Online advisory clients also get access to Fidelity’s financial planning tools and apps, as well as the company’s customer support and educational resources, both of which are strong. And investors can fund their accounts with the 2% cash-back rewards earned from the Fidelity Rewards Visa Signature card.

Human management: It’s common among this new crop of broker-launched online advisors to pair computer algorithms with dedicated financial advisors. Fidelity Go takes a different approach: The day‐to‐day investment and trading decisions for your portfolios are handled by a team of humans from Geode Capital Management, an institutional investment advisor. The advisors also rebalance portfolios when a customer’s portfolio moves outside of the asset allocation or risk tolerance preferences they specified.

That oversight makes Fidelity Go a good choice for those who are reluctant to hand off all of the control to a robot — though it’s worth noting that those advisors aren’t there to answer your phone calls. Fidelity Go has live chat phone support staffed by customer service representatives who have professional licenses in the financial industry.

Like other advisors, Fidelity Go uses a questionnaire, designed to gauge risk tolerance, goals and financial standing, and computer algorithms to match investors to a portfolio.  Before signing up, users get a portfolio recommendation and an estimated future value of that portfolio, based on information about planned monthly contributions submitted in the questionnaire.

Fidelity Go Future Value

Account minimum: Fidelity recently slashed its account minimum from $5,000 to $10 to begin investing (and $0 to open an account). That makes it incredibly competitive, on par with top picks Betterment and Wealthfront, which require no initial investment. But Fidelity Go’s minimum is lower than some other big players: Vanguard Personal Advisor Services requires $50,000 and Schwab Intelligent Advisory has a $25,000 minimum.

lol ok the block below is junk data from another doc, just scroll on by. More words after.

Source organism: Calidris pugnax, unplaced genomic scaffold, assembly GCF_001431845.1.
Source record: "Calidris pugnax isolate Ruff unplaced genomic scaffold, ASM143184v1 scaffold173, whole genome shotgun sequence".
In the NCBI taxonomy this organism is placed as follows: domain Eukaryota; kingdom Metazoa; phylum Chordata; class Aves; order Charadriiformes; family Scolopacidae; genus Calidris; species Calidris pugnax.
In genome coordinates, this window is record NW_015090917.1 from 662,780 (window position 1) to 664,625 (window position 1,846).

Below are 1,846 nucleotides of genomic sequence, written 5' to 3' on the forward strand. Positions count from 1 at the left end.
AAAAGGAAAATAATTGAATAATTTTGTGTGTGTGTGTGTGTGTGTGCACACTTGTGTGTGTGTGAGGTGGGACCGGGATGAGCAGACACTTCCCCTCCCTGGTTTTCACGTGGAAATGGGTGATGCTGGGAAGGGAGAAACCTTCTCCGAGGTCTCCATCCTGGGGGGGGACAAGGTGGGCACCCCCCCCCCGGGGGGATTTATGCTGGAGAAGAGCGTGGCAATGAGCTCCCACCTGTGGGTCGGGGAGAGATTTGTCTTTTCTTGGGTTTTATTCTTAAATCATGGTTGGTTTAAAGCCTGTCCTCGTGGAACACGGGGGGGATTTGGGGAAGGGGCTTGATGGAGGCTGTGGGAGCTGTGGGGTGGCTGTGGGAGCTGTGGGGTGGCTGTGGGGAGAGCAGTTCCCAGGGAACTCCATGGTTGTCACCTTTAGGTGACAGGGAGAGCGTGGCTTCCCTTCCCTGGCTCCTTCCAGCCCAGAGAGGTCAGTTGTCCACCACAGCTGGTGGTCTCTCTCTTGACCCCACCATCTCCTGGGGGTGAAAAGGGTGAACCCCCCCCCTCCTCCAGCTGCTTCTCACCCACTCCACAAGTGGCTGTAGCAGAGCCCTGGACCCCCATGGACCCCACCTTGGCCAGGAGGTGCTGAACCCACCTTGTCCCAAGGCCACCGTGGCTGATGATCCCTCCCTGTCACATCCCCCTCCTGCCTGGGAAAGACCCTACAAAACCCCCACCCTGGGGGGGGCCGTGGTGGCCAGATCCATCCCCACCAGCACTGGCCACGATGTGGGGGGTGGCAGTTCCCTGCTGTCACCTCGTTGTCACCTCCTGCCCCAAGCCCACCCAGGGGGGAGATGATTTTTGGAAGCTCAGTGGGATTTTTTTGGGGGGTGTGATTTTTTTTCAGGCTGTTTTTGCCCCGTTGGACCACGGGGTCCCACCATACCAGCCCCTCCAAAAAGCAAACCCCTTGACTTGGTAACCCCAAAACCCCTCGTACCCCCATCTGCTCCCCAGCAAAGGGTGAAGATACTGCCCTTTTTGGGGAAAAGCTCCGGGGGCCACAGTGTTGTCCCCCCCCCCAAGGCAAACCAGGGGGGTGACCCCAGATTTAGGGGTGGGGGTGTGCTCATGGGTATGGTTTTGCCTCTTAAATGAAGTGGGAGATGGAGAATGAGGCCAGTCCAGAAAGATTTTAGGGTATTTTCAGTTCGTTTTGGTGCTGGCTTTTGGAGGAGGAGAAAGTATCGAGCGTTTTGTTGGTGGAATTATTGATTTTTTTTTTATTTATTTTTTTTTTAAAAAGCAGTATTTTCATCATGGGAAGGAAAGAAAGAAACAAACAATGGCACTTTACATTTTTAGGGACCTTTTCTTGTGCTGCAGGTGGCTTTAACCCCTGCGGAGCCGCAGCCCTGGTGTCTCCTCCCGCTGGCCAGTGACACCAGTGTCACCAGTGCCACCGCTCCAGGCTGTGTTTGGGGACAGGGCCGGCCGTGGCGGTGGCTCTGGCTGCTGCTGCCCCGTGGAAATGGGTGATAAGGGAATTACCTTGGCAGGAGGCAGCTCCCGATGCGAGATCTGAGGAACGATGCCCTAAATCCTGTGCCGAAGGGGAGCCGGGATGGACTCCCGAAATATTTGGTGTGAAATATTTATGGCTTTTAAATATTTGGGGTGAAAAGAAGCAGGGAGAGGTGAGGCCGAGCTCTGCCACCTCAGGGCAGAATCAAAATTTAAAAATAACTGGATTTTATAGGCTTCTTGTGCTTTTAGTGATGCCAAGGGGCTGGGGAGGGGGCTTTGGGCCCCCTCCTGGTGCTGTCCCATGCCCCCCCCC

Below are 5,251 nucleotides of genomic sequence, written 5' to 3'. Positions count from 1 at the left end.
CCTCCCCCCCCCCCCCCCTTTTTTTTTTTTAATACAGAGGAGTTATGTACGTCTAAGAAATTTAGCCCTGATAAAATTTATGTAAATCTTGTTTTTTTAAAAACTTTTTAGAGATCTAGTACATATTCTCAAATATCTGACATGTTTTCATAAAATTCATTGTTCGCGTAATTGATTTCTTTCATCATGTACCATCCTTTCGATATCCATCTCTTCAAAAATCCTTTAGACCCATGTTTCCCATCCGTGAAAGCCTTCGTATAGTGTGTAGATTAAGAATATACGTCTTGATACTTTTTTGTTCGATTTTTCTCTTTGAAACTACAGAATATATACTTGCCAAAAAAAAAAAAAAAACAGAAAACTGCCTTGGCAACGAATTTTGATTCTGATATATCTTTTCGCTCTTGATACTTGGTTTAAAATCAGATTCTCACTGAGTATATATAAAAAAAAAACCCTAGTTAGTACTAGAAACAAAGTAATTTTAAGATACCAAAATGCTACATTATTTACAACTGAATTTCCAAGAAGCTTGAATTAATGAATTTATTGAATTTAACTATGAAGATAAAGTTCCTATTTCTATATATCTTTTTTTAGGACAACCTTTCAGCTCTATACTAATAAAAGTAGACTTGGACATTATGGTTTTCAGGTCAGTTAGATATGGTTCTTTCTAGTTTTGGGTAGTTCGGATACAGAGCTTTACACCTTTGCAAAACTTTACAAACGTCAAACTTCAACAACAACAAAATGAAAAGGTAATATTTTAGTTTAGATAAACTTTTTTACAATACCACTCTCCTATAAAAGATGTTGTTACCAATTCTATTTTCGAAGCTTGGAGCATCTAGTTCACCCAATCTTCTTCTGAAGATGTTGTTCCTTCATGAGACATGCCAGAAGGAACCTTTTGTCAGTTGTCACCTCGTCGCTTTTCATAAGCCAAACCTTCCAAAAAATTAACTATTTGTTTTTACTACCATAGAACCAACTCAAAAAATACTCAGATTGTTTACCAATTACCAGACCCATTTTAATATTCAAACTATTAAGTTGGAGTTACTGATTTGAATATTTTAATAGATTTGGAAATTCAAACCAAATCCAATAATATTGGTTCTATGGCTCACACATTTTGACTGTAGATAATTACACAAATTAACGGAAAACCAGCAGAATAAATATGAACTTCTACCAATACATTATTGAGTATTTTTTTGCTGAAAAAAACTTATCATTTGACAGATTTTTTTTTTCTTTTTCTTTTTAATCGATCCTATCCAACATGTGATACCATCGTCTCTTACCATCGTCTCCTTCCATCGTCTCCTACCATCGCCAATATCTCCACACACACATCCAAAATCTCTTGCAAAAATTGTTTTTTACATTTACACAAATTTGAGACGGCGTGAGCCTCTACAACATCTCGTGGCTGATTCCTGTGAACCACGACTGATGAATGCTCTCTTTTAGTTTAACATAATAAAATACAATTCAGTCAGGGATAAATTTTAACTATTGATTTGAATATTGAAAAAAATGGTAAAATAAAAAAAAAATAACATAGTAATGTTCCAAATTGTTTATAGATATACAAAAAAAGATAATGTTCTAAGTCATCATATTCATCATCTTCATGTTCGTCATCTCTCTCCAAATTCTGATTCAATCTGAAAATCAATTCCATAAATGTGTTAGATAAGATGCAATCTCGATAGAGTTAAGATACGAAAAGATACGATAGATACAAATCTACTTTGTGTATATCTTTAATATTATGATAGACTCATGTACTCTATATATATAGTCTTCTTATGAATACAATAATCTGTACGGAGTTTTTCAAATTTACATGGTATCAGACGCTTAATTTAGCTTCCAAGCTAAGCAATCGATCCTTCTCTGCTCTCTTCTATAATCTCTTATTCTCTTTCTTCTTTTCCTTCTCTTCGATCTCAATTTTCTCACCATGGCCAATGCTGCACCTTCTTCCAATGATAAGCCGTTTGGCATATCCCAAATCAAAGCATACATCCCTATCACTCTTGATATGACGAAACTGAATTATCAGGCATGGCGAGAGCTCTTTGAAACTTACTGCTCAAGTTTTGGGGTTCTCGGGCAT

Where Fidelity Go falls short

Tax strategy: There isn’t one, essentially. The company doesn’t offer tax-loss harvesting, one of the features that makes robo-advisors stand out for taxable accounts. Fidelity does use its proprietary mutual funds and tax-advantaged municipal bond funds in taxable accounts, which can help minimize your taxes.

Cash funding only: The company doesn’t allow transfers of securities in kind, even by existing Fidelity customers who already hold the funds used in Fidelity Go’s portfolios. You must sell all securities before enrolling in the service.

Is Fidelity Go right for you?

If you’ve been wanting to test the robo-advisor waters but you feel more comfortable with an established broker, Fidelity Go has a lot to offer. The fees are competitive, and the portfolios are well-diversified and closely monitored by real live humans. There’s also a low account minimum to help you get in the door, especially compared with other broker-owned online advisors.

Investors with taxable accounts, however, will miss the tax-loss harvesting offered by other robo-advisors. Also, we wish Fidelity Go would make it easier to transfer securities — or at least facilitate the sale of them before transfer, as E-Trade Adaptive Portfolio does — especially from existing Fidelity accounts.